There’s this unspoken fear that demonstrating empathy, allowing ourselves to “go there” for someone in pain, is going to break us. 

But the opposite is true: when we open our hearts to someone else’s pain, our heart gets stronger, not weaker. Our ability to put ourselves in another’s figurative shoes makes us more powerful, not less.

A Surprising Benefit to Empathy

When we lean into empathy for another’s suffering, we strengthen self-compassion for ourselves. By welcoming the unwelcome in others, we grow more understanding and forgiving of our own imperfections and challenges.

What’s the Big Deal with Meditation?

Meditation is about giving the fractured parts of us a space to commune.

Last night, the rain slammed against the windows of my home and woke me up, thunder making sure I stayed awake. I tossed and turned, not quite asleep but not awake either, as the light bled into the bedroom with the dawn.

A couple of years ago, a storm like that would have easily rendered me hitting my pillow, counting, and recounting the hours of sleep I was missing. A couple of years ago, I perceived life coming at me more than coming through me. A couple of years ago, I saw my brain’s worst-case-scenario game as something belonging to me instead of a mere function of that organ warehoused in my body.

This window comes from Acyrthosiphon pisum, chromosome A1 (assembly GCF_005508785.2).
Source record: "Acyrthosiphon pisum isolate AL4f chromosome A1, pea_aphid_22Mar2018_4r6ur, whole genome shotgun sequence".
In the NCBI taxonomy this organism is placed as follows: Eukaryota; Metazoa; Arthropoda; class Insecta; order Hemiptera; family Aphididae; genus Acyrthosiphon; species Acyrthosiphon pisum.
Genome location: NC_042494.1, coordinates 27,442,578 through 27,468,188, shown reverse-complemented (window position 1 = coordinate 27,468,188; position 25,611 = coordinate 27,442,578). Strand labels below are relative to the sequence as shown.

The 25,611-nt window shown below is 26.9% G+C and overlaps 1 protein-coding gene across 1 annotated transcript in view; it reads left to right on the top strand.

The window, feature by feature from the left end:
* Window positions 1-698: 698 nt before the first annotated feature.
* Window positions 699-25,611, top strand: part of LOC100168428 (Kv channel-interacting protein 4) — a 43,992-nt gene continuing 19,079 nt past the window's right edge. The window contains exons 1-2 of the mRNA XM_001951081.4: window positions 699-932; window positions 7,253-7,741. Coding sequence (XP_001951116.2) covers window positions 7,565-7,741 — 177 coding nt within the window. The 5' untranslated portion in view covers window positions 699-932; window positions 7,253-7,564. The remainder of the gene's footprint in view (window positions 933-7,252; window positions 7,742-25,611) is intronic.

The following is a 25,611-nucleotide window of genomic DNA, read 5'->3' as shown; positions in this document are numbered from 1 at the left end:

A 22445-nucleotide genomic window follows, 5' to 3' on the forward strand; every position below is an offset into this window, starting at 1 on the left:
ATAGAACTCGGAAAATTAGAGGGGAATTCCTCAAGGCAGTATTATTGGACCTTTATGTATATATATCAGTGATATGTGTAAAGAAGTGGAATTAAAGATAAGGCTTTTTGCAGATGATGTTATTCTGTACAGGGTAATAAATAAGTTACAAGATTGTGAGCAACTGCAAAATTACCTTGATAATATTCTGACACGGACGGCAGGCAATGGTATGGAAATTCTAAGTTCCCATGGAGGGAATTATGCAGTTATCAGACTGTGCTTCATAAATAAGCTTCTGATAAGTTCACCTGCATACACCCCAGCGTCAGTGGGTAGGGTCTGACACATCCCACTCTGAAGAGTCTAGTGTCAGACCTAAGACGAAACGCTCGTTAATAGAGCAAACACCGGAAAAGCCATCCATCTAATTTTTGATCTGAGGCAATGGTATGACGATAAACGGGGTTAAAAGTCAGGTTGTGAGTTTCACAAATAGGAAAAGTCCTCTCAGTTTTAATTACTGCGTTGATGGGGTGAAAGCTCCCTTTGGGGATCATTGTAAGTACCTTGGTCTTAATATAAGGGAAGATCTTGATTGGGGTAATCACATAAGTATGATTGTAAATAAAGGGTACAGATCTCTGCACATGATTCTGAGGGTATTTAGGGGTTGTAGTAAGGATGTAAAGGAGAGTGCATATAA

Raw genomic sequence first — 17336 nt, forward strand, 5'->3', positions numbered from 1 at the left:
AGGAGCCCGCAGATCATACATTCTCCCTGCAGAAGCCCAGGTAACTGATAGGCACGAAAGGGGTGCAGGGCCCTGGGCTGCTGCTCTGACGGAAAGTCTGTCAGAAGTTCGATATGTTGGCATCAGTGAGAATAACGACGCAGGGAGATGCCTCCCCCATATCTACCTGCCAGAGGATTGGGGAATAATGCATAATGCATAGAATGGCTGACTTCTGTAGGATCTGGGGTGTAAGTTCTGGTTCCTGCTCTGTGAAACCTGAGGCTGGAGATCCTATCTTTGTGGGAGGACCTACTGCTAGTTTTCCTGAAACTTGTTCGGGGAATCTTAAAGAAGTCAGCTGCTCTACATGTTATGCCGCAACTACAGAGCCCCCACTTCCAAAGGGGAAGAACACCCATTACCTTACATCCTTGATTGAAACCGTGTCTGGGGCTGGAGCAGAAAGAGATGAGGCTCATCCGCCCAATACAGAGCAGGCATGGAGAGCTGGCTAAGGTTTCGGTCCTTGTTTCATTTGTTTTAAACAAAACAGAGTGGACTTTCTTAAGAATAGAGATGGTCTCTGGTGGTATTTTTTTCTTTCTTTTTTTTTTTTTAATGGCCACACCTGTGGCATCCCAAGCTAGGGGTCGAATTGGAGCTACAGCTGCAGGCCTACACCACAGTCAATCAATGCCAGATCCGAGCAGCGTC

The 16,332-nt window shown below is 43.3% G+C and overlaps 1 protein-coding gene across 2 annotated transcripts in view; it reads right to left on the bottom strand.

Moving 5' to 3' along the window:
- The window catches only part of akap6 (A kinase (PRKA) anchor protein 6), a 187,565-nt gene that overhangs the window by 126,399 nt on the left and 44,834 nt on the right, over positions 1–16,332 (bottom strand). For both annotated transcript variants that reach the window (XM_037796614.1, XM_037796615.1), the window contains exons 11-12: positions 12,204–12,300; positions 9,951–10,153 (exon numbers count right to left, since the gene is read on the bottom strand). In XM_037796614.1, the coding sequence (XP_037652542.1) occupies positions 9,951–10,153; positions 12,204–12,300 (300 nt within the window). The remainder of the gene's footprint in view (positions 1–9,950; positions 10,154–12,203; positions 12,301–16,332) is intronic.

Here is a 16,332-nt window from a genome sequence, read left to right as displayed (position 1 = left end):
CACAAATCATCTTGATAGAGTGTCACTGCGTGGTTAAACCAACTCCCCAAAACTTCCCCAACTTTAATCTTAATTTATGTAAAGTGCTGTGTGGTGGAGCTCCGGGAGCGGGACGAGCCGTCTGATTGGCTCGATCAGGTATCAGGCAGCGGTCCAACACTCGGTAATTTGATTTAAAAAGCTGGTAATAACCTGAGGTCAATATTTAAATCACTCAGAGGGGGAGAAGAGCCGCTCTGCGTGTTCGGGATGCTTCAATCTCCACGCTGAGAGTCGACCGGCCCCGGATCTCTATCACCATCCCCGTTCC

My external life hasn’t changed much in these past couple of years. There’s still bills to pay, traffic to maneuver through, personal challenges to face — you name it, life stressors continue.

So, what’s changed? What’s given me the gift of inner peace, the ability to both strive and surrender, to relish experience over destination, to trust that everything is always working out — even at those times when my brain is telling me a very different story?

Meditation. I love it and cannot recommend it enough.

The prefix medi is Latin for middle. When we meditate, we are putting ourselves into this middle space between waking and dreaming. We are both in our physical bodies and beyond them.

In the middle, we are able to watch our thoughts without judgment or censorship. Meditation allows us to go from a micro to macro perspective. The late and great, Dr. Wayne Dyer wrote powerfully about this in his book, The Shift: Taking Your Life from Ambition to Meaning: